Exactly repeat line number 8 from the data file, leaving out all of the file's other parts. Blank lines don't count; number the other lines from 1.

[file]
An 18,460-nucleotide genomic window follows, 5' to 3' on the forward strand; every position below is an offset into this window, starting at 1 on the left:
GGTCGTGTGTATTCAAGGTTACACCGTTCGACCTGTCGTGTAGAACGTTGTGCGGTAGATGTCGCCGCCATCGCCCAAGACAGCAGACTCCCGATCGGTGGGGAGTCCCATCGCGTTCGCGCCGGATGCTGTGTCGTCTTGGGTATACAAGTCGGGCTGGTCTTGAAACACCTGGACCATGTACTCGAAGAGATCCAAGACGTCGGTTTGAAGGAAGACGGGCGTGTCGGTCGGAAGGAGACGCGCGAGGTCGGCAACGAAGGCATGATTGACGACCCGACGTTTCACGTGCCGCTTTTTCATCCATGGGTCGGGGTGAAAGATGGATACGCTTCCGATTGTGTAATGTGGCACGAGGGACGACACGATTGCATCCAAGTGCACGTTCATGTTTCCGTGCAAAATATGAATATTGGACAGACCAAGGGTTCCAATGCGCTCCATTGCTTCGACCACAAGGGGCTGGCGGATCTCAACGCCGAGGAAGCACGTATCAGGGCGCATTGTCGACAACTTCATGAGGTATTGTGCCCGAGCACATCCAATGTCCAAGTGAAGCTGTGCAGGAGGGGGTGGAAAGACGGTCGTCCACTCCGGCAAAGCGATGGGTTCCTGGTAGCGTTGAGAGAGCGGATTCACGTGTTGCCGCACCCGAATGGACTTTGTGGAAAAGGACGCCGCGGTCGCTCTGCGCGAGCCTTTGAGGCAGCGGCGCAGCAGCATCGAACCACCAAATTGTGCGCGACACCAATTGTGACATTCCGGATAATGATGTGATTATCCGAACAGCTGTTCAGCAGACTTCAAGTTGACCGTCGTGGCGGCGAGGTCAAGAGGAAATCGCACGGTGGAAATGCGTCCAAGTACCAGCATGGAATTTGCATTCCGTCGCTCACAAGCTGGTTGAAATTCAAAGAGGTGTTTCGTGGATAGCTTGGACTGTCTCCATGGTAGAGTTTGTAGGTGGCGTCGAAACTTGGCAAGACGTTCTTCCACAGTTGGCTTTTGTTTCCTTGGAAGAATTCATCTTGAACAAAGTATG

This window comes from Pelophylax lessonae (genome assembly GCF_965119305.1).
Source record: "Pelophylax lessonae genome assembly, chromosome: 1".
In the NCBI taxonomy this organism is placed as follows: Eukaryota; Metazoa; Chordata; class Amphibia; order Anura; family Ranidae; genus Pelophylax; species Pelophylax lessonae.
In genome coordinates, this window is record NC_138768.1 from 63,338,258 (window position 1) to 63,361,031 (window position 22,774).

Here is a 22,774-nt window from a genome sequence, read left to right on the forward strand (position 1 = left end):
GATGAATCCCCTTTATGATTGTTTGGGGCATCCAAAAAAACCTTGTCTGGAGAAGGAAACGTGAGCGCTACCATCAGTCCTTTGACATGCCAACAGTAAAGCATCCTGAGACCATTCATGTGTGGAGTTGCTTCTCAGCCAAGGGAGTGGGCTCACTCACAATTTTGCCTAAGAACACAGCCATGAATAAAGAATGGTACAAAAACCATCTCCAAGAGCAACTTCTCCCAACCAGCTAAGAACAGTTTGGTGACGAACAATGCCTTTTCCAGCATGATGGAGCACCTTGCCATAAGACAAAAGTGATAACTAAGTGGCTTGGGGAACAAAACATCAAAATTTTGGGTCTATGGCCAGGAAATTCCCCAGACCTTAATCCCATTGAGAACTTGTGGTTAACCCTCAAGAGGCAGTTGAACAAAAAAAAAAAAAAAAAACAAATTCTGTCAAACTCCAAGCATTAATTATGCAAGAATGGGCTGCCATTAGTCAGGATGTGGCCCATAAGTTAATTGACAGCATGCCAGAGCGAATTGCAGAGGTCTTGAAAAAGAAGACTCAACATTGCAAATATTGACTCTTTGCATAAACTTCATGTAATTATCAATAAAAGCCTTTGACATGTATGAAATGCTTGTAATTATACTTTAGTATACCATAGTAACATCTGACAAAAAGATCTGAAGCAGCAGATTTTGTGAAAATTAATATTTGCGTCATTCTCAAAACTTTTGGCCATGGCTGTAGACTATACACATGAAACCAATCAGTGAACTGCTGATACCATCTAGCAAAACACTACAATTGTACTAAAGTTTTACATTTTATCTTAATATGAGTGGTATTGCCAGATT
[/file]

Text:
GATGAATCCCCTTTATGATTGTTTGGGGCATCCAAAAAAACCTTGTCTGGAGAAGGAAACGTGAGCGCTACCATCAGTCCTTTGACATGCCAACAGTAAAGCATCCTGAGACCATTCATGTGTGGAGTTGCTTCTCAGCCAAGGGAGTGGGCTCACTCACAATTTTGCCTAAGAACACAGCCATGAATAAAGAATGGTACAAAAACCATCTCCAAGAGCAACTTCTCCCAACCAGCTAAGAACAGTTTGGTGACGAACAATGCCTTTTCCAGCATGATGGAGCACCTTGCCATAAGACAAAAGTGATAACTAAGTGGCTTGGGGAACAAAACATCAAAATTTTGGGTCTATGGCCAGGAAATTCCCCAGACCTTAATCCCATTGAGAACTTGTGGTTAACCCTCAAGAGGCAGTTGAACAAAAAAAAAAAAAAAAAACAAATTCTGTCAAACTCCAAGCATTAATTATGCAAGAATGGGCTGCCATTAGTCAGGATGTGGCCCATAAGTTAATTGACAGCATGCCAGAGCGAATTGCAGAGGTCTTGAAAAAGAAGACTCAACATTGCAAATATTGACTCTTTGCATAAACTTCATGTAATTATCAATAAAAGCCTTTGACATGTATGAAATGCTTGTAATTATACTTTAGTATACCATAGTAACATCTGACAAAAAGATCTGAAGCAGCAGATTTTGTGAAAATTAATATTTGCGTCATTCTCAAAACTTTTGGCCATGGCTGTAGACTATACACATGAAACCAATCAGTGAACTGCTGATACCATCTAGCAAAACACTACAATTGTACTAAAGTTTTACATTTTATCTTAATATGAGTGGTATTGCCAGATT